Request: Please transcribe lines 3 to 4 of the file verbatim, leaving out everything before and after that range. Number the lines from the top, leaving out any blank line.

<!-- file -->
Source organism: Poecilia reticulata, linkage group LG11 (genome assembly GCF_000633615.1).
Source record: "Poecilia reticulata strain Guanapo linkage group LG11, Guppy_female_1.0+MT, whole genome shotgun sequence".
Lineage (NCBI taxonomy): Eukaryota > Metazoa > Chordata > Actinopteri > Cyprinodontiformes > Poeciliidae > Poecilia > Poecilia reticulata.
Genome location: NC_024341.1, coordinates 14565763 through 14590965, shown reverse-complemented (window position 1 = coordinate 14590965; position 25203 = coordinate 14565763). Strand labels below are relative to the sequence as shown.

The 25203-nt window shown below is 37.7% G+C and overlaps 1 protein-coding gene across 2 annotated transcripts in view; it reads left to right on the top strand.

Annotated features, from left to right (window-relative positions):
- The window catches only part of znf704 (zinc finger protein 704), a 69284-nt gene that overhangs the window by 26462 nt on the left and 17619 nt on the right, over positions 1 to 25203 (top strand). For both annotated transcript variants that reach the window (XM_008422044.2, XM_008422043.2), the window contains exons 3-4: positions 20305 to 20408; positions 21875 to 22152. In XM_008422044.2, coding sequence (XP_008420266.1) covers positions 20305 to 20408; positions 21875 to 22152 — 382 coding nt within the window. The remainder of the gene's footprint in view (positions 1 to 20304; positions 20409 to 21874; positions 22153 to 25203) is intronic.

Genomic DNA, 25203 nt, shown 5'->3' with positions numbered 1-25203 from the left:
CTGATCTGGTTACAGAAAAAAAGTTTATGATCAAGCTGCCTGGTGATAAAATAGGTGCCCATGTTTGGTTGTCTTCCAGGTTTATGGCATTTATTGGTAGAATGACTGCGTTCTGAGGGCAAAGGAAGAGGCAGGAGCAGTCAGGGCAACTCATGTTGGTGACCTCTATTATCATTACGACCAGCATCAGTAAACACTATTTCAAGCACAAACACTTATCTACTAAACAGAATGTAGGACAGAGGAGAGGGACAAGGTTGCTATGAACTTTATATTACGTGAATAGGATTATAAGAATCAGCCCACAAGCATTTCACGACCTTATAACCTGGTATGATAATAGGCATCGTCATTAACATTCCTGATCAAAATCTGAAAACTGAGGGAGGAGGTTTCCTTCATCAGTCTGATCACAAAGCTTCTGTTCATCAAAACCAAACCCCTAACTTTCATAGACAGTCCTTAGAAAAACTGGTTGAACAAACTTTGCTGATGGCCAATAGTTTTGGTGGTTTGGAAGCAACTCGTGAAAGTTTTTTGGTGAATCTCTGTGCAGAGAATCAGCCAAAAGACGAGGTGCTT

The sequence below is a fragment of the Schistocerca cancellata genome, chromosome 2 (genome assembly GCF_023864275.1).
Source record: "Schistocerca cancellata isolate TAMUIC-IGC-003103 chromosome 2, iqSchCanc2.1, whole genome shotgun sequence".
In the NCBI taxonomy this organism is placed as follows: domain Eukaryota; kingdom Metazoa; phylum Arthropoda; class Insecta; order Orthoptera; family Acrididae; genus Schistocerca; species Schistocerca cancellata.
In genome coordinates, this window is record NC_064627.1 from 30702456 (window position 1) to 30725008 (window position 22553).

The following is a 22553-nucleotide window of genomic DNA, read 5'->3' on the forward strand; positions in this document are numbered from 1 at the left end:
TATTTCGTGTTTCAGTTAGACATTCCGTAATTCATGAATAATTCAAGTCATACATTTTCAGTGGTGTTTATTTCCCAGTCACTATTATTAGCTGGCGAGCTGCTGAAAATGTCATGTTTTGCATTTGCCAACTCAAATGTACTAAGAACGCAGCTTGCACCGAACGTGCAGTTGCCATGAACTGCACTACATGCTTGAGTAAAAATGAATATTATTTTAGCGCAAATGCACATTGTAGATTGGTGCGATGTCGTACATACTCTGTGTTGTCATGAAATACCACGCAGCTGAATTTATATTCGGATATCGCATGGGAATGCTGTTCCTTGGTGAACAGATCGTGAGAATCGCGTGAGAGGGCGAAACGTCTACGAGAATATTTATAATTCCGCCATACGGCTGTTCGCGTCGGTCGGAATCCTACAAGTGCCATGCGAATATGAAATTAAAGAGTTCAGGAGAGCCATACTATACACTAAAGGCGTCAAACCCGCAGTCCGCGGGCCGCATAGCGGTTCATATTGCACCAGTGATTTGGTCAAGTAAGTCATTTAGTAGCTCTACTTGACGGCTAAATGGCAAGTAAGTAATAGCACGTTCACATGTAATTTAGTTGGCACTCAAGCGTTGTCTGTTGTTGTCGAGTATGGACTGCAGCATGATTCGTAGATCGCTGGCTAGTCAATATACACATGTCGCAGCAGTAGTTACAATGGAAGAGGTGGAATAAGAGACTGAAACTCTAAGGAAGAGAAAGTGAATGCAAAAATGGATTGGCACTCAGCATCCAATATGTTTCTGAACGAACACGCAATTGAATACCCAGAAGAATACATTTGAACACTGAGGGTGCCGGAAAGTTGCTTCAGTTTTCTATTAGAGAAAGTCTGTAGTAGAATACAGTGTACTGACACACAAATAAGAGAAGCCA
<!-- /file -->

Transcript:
Lineage (NCBI taxonomy): Eukaryota > Metazoa > Chordata > Actinopteri > Cyprinodontiformes > Poeciliidae > Poecilia > Poecilia reticulata.
Genome location: NC_024341.1, coordinates 14565763 through 14590965, shown reverse-complemented (window position 1 = coordinate 14590965; position 25203 = coordinate 14565763). Strand labels below are relative to the sequence as shown.